This robot is controlled with the RoboRealm machine vision system. It determines where the robot should go, and sends motor control commands over the serial port. The serial port is connected to an Arduino Uno and Adafruit Motor Control Shield. The Arduino runs a simple serial listener program to receive commands and run the motors and camera tilt servo. The sample application here is a Fiducial Course - the robot will move between a series of fiducial markers in order.
Step 1: Parts List
For the list below, I found some of the hardware online at McMaster-Carr (MMC). The screws can also be found at local hardware / home improvement stores, but larger quantities, hex heads, stainless etc. may be easier to find at online parts suppliers.
- Base Plate, Motor Brackets and Servo Shelf. You can use 1/8" aluminum, or 3/16" plastic. They both work well. For the plastic, note that some of the fasteners will need to be 1/16" longer. Step 2 shows some samples of the plastics. See the cutting diagram in the next steps for details, but all the parts fit on an 8" x 10.5" sheet.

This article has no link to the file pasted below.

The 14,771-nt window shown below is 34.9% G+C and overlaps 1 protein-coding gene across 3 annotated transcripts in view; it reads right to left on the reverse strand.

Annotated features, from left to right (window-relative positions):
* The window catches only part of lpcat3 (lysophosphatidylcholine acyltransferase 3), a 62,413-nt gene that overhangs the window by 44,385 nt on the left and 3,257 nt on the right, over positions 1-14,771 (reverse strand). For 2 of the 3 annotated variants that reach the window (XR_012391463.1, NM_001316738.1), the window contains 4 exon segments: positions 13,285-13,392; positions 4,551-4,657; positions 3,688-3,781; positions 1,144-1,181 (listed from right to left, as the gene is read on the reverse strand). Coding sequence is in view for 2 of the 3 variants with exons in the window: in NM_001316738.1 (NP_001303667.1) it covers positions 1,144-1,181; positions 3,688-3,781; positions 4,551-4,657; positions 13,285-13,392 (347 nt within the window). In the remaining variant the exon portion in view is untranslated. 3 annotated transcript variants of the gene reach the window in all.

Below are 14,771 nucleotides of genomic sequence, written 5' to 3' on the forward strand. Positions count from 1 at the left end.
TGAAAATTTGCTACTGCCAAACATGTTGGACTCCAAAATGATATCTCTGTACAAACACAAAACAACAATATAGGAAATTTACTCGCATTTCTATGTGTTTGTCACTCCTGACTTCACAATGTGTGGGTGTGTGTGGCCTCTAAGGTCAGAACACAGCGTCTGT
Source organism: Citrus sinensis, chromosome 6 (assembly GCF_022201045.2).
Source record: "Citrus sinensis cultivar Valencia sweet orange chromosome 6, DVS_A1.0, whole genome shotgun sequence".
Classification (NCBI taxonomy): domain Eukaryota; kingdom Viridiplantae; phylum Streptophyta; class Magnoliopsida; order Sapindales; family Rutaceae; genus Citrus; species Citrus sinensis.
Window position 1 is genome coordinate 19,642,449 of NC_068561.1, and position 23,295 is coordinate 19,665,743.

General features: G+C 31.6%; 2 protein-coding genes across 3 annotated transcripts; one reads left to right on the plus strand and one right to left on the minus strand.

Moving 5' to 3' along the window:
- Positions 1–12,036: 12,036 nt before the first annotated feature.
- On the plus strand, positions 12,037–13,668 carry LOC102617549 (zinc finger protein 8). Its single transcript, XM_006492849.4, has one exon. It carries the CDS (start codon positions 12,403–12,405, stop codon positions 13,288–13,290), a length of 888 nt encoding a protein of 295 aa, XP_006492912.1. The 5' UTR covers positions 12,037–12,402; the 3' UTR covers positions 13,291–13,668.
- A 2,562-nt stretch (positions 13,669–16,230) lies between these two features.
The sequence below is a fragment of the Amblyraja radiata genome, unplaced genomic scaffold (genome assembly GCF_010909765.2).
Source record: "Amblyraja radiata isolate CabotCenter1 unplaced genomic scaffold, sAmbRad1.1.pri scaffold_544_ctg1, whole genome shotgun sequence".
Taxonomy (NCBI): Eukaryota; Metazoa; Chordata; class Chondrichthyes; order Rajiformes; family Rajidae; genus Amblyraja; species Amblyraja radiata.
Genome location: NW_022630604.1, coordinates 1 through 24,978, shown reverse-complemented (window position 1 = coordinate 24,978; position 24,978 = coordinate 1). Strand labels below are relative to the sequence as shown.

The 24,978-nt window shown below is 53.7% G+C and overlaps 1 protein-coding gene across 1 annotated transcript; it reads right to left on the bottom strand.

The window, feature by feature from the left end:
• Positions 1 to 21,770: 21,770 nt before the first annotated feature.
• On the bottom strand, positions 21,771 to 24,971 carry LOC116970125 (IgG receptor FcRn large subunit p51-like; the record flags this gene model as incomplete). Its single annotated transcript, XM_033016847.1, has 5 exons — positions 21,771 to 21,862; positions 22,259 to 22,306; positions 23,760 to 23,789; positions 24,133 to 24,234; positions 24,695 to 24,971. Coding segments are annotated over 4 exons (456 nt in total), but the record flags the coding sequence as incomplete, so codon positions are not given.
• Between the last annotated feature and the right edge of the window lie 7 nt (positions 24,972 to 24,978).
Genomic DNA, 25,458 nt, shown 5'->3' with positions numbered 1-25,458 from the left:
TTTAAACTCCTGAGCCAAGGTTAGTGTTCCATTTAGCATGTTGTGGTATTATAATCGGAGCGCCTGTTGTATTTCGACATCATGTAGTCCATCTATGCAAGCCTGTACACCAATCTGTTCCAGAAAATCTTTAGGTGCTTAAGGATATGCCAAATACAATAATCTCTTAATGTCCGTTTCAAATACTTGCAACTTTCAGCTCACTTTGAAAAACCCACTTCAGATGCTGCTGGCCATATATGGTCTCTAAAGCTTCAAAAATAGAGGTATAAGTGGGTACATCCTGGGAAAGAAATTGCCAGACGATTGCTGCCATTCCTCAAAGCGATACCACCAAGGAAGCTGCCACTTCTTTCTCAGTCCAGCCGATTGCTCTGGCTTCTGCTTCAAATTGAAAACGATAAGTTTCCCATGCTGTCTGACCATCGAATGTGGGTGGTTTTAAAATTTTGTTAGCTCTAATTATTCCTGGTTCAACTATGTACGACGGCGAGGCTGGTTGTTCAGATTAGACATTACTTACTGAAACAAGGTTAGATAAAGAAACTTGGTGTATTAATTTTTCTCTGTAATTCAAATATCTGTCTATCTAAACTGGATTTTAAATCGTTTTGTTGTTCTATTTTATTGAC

One source for the aluminum plate is Online Metals - I used 5050 aluminum since it was lower cost and should stay shinier longer. I also found a comparable sheet here.
One other idea is to use pre-perforated sheets. The Erector/Vex pattern holes are 3/16" on a 1/2" center *straight* pattern (not staggered). I tried a lot of them, and one of the best is perforated polypropylene sheet. One example is MMC 9293T61. The 1/8" thick is OK - is a bit flexible, but works, and all the holes are ready to go. I used a sheet of this to quickly mark some holes on the servo/camera shelf.
- 4 feet (1220mm) of 80/20 Series 20 20mmx20mm T-Slot - you can find this on Amazon (below) or EBay
80/20 20 SERIES 20-2020 20mm X 20mm T-SLOTTED EXTRUSION X 1220mm
This whole project only uses just under 4 feet of it, and the cost is low - about $10. From this, you will need to cut the following: